Discussion

CDDP is the first line treatment for a selected NSCLC patient population administrated as platinum doublet therapy. The induction of CDDP dependent DNA damage triggers the DNA damage response activated by the ATR-Chk2 pathway resulting in p53 activation and apoptosis [18]. Tumor cells lacking functional p53 were more resistant to CDDP therapy, which was reversed upon reconstitution with wild type p53 [10]. In addition, TP53 mutations seem to negatively influence the response to CDDP therapy as a significant better overall survival and response rate was observed in TP53 wild type patients compared to TP53 mutant patients [19-21]. As the p53 pathway clearly plays an important role in the response to CDDP, the presence of adequate levels of functional wild type p53 is a necessity. By targeting the MDM2-p53 interaction in wild type p53 tumors, the p53 levels can be increased and the cytotoxic response to CDDP might be improved.

In this study, we hypothesized that the combination of CDDP with the MDM2 inhibitor Nutlin-3 could result in a synergistic cytotoxic response in p53 wild type cell lines. We focused on the sequence of administration, since Nutlin-3 is able to induce cell cycle arrest, which possibly could protect the cells from CDDP damage. Consistent with previous studies, our study showed that the response to Nutlin-3, in particular the induction of apoptotic cell death and cell cycle arrest, is p53 dependent, as only a minor cytotoxic effect was observed in the p53 deficient and mutant cell lines at high concentrations of Nutlin-3 [9, 22, 23]. Although the p53 wild type cells were sensitive to Nutlin-3 monotherapy, the apoptotic response and induction of cell cycle arrest were limited, possibly due to the lack of an activation signal of the p53 pathway, for example the induction of DNA damage by CDDP treatment.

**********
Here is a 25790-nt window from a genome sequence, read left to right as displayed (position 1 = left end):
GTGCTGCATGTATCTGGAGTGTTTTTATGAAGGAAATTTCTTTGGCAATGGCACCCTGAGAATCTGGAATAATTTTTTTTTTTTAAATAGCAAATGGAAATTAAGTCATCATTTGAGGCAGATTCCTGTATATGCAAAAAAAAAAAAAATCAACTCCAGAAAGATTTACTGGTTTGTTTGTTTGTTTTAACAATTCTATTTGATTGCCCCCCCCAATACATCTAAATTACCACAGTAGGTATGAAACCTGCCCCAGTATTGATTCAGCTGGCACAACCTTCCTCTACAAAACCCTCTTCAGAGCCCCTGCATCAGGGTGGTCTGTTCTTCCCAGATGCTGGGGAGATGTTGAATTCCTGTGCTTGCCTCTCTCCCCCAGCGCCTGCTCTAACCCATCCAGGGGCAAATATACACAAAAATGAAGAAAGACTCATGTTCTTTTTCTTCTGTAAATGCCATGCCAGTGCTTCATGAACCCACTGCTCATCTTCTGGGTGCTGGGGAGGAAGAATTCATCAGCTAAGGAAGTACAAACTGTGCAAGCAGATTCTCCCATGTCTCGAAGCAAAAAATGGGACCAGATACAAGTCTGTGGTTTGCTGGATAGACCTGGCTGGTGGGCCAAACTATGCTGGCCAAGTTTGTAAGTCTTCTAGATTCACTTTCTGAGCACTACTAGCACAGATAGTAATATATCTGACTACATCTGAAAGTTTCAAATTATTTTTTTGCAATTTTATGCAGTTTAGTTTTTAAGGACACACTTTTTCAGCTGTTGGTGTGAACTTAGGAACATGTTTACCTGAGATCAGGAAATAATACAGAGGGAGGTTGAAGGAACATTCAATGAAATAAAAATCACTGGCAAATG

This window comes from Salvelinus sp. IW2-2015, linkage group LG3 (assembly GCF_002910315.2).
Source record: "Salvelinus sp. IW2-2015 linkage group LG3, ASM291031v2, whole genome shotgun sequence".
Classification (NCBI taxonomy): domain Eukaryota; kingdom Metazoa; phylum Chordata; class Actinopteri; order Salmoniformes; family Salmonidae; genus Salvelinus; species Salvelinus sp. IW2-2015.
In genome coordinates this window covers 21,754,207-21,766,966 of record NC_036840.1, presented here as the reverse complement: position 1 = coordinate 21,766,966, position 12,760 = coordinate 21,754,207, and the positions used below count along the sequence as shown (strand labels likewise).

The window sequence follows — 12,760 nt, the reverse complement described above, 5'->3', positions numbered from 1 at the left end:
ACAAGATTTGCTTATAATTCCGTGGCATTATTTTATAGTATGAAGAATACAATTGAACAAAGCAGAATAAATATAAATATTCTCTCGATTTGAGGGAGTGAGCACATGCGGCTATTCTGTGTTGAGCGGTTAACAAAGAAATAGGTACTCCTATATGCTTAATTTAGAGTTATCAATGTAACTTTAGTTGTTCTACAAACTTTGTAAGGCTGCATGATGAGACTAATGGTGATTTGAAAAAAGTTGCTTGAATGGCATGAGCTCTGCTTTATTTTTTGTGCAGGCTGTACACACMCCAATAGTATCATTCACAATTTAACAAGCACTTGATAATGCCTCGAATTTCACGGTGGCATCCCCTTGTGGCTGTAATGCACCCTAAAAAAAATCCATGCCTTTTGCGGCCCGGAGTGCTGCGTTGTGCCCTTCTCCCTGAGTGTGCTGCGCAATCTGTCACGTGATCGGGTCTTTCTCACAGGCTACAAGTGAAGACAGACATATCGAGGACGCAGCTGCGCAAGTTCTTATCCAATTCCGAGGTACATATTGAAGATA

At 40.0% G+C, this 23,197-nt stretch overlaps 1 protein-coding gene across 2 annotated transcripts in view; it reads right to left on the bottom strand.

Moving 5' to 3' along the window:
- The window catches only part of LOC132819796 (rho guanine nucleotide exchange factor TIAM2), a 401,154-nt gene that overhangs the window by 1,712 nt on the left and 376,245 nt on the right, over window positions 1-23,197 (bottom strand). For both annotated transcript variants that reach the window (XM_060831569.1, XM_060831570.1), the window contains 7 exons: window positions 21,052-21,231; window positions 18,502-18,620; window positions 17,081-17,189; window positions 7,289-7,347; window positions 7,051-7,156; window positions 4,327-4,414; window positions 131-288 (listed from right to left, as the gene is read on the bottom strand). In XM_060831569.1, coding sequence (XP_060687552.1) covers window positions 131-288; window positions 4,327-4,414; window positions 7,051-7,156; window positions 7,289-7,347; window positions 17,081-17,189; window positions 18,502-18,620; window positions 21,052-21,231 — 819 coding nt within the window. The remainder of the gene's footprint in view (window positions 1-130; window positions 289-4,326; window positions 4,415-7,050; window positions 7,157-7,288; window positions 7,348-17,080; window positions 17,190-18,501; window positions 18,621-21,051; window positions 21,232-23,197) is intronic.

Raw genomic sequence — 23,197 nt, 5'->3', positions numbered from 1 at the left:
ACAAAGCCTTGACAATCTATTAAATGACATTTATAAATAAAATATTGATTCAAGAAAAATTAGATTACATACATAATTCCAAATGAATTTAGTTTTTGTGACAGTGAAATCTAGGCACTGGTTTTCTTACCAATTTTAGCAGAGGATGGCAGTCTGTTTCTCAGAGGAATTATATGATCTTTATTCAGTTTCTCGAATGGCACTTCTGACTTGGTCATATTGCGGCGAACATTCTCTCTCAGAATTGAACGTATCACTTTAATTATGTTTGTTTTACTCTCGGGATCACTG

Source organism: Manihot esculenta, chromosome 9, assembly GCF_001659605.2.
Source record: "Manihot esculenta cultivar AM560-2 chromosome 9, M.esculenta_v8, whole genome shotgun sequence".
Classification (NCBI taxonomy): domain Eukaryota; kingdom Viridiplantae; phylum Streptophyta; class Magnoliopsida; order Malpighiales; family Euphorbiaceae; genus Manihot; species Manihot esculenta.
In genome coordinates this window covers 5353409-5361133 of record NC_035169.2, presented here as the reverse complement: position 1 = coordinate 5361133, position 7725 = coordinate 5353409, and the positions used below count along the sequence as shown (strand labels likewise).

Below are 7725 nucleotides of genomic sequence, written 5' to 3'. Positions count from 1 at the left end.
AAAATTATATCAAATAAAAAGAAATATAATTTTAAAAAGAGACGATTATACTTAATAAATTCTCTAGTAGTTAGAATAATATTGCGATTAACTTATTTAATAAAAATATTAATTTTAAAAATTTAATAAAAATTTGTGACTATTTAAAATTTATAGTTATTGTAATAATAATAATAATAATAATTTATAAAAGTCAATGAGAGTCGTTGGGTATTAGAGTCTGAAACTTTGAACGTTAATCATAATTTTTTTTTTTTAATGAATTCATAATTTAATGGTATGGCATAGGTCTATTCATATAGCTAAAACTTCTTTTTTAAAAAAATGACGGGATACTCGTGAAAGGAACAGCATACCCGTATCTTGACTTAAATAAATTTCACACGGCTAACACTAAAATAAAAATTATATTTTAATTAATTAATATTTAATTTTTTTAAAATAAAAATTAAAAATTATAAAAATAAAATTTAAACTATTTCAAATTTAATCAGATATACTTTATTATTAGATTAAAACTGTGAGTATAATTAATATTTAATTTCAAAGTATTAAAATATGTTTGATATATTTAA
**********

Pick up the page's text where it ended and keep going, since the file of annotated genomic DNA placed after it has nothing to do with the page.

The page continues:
This hypothesis was confirmed in our results indicating that the cytotoxic effect of CDDP was synergistically increased when combined with Nutlin-3. Our results are similar to those of previous studies in CDDP sensitive and resistant ovarian cancer cell lines or sarcoma cell lines, in which a low dose of CDDP was combined simultaneously with Nutlin-3 [9, 11]. We are the first to show that the sequential treatment of CDDP followed by Nutlin-3 resulted in the most potent synergistic effect compared to simultaneous treatment, both under normoxic and hypoxic conditions, in NSCLC. This effect was reflected at both the p53 protein level as well as its activity. Treatment resulted in a significant increase in p53’s transcriptional targets at both mRNA and protein level and the resulting induction of G2/M cell cycle arrest and apoptotic cell death. In this study we looked at the expression levels of the pro-apoptotic proteins PUMA and BAX. PUMA localizes to the mitochondria and inhibits the anti-apoptotic proteins Bcl-2 and Bcl-XL, resulting in BAX activation. BAX is a transcriptional target of p53 and is able to induce mitochondrial outer membrane permeabilization, resulting in the release of cytochrome c and induction of apoptotic caspase pathway [24]. For PUMA mRNA levels, similar results were observed after simultaneous versus sequential treatment although protein levels differed. On the contrary BAX mRNA levels were only significantly increased after sequential therapy, which resulted in a strong difference in BAX protein levels, compared to simultaneous therapy. The capability of sequential treatment to induce a stronger BAX upregulation might explain the difference seen in the apoptotic response between simultaneous and sequential combination therapy.